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  1. #31
    RalphLambrecht's Avatar
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    Quote Originally Posted by ic-racer View Post
    I'd estimate that my maximum resolution on film is with the Minox lens with microfilm. ...
    I believe it!

    Quote Originally Posted by ic-racer View Post
    ... My maximum resloution on paper totally depends on the enlargement size. ...
    Well, of course.

    Quote Originally Posted by ic-racer View Post
    ... The theoretical maximum I can get is a reduction of 8x10 negative to 4x5 print. ...
    Yes, but it's questionable if your eyes can appreciate it.

    Quote Originally Posted by ic-racer View Post
    ... But the paper resolution is the limit there.
    Why do you think that? Paper resolution is >60 lp/mm. That's way beyond what your eyes are able to resolve. Or do you mean 'printed resolution'?
    Regards

    Ralph W. Lambrecht
    www.darkroomagic.comrorrlambrec@ymail.com[/URL]
    www.waybeyondmonochrome.com

  2. #32

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    This entire thread has a ring to it. Does it remind anyone else of Barry Thorton's "Edge of Darkness?"

  3. #33

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    Whatever it may remind you of, as long as resolution is measured in double digit number expressions of LPM, it's something to have sleepless nights over.

  4. #34
    Bill Burk's Avatar
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    Quote Originally Posted by RalphLambrecht View Post
    The ... viewing distance is ... the print diagonal.
    That's what I needed to know.

  5. #35
    A49
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    Quote Originally Posted by RalphLambrecht View Post
    That said, I don't think sharpness is the only criterium either, but I'm always turned off by images that are not as sharp as they could be when they could be improved by sharpness. I'm well aware, unsharpness can be a creative tool (many good examples in the APUG library of that), but that shouldn't become an excuse for sloppy craftsmanship.
    Thank you, Ralph. You wrote in short, what I think of the sharpness issue.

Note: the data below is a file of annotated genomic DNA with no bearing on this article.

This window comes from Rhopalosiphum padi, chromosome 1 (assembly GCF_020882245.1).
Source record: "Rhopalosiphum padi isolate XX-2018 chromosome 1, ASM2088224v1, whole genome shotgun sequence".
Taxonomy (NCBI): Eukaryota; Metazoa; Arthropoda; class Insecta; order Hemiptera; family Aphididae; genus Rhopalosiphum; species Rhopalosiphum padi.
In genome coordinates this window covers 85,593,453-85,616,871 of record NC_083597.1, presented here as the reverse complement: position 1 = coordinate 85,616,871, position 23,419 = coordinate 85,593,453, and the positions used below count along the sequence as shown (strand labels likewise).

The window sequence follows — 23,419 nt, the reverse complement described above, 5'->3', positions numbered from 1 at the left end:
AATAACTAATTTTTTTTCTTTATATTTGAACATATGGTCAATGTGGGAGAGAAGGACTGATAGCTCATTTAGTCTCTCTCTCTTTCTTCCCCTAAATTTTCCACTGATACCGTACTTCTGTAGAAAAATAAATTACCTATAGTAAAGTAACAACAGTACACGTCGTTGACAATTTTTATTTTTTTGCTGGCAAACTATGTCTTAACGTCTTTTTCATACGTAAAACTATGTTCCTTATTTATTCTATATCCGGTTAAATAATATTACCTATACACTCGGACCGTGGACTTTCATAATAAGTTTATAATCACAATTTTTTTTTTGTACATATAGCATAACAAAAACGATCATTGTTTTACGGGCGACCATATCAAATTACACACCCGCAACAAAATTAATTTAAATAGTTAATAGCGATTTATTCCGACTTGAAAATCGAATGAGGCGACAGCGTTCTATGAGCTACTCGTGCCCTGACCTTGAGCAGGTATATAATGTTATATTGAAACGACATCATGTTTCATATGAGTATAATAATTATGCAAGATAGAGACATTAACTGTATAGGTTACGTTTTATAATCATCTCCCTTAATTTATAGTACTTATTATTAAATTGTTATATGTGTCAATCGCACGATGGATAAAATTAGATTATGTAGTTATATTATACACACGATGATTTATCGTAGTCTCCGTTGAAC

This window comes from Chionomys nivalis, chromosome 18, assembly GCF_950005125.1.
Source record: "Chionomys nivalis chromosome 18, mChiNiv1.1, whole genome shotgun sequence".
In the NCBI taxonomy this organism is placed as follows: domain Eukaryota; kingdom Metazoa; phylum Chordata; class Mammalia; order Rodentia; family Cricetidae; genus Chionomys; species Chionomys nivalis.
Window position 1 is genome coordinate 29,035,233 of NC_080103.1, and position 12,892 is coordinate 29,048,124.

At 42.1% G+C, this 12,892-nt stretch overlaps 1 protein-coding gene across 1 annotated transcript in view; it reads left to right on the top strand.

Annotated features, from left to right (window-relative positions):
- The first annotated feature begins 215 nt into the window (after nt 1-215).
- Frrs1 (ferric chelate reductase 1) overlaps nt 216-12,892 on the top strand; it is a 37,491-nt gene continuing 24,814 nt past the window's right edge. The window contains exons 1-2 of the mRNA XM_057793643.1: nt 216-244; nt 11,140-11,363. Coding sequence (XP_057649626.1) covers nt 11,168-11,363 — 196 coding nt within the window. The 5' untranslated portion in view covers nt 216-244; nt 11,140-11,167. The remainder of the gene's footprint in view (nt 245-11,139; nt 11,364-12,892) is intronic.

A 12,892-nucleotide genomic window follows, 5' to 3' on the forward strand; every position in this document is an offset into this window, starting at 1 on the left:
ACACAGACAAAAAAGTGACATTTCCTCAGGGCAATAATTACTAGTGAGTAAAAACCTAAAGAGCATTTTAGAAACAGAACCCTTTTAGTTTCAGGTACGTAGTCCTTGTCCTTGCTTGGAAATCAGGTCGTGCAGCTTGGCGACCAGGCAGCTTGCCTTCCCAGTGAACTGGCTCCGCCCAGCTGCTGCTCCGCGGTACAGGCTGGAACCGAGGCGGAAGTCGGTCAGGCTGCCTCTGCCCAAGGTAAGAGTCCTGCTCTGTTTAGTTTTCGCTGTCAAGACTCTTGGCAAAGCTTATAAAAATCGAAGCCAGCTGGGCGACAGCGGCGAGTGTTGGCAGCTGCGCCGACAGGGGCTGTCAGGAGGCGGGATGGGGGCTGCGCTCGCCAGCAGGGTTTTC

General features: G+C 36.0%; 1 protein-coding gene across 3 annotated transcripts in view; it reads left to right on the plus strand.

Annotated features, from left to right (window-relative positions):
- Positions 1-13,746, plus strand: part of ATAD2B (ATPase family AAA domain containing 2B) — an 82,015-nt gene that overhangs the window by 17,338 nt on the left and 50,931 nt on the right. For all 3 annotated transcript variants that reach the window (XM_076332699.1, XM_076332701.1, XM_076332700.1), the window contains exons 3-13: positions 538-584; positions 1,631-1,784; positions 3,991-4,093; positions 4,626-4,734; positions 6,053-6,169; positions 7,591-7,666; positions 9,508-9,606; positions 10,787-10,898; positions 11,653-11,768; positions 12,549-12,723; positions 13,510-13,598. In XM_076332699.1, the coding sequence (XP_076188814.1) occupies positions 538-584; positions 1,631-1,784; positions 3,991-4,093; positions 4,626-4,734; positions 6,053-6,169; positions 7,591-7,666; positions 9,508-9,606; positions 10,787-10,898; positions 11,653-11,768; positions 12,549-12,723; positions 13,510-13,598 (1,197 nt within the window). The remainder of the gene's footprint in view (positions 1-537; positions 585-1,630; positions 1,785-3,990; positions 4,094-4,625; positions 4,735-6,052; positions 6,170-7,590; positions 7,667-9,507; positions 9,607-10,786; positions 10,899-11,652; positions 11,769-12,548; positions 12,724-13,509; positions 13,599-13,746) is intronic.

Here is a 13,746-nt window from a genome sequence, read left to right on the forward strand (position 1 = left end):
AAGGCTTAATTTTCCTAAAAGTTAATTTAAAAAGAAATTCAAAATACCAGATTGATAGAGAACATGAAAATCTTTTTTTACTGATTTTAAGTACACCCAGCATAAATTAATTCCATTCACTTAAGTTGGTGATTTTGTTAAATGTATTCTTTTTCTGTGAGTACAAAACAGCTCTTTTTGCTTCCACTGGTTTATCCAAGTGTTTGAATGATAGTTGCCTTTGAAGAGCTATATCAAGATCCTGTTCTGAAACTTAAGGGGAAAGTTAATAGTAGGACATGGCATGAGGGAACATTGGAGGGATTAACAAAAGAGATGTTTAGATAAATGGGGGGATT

The diagram that you posted was not absolutely new for me because I happily have got your great book (the 2011 edition) a few days before. So much compressed information! And many new facts for me although I´ve already read some bulky and some thin but specialized books on photography. Also for the things I know, your book and your contribution here in the forum is valuable when I try to bring them in a systematic order.

    Just one question regarding the diagram: Are the "actual resolution" curves derived from your own (chart) measurements or from theoretical considerations in combination with publicised charts?

    Best,
    Andreas

  6. #36
    Diapositivo's Avatar
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    I have a side question about print resolution. I hope it is not off-topic, as it relates to how the "normal" human eye can appreciate high resolution in print.

    Kodak is making an industrial bet on their digital high-resolution printing technology. Until today, high-quality print as far as I know is made at 300 pixel per inch. It seems that very rarely recourse is made to 400 ppi printing. The new Kodak technology is supposed to deliver prints at 600 ppi (at high speed). Photographic paper resolution (darkroom) is > 60 lp/mm.

    So my doubts are:

    Which is the correlation between line pairs per millimetre and dot per inch? What would be the equivalent, in lp/mm, of a 600 ppi print?

    Is the higher quality of this higher resolution discernible by the average person?

    Are printed publications going to require, or sistematically adopt, in the future, a higher resolution?

    The answer to these questions might have side effects also on photographic prints (darkroom work). People might, with years, form different expectations about sharpness. A fine-art print that looks sharp on a gallery now, might look less sharp in twenty years time when people will have seen thousands of images printed in books at 600 ppi (if really Kodak succeeds in bringing forward this "revolutionary" technology).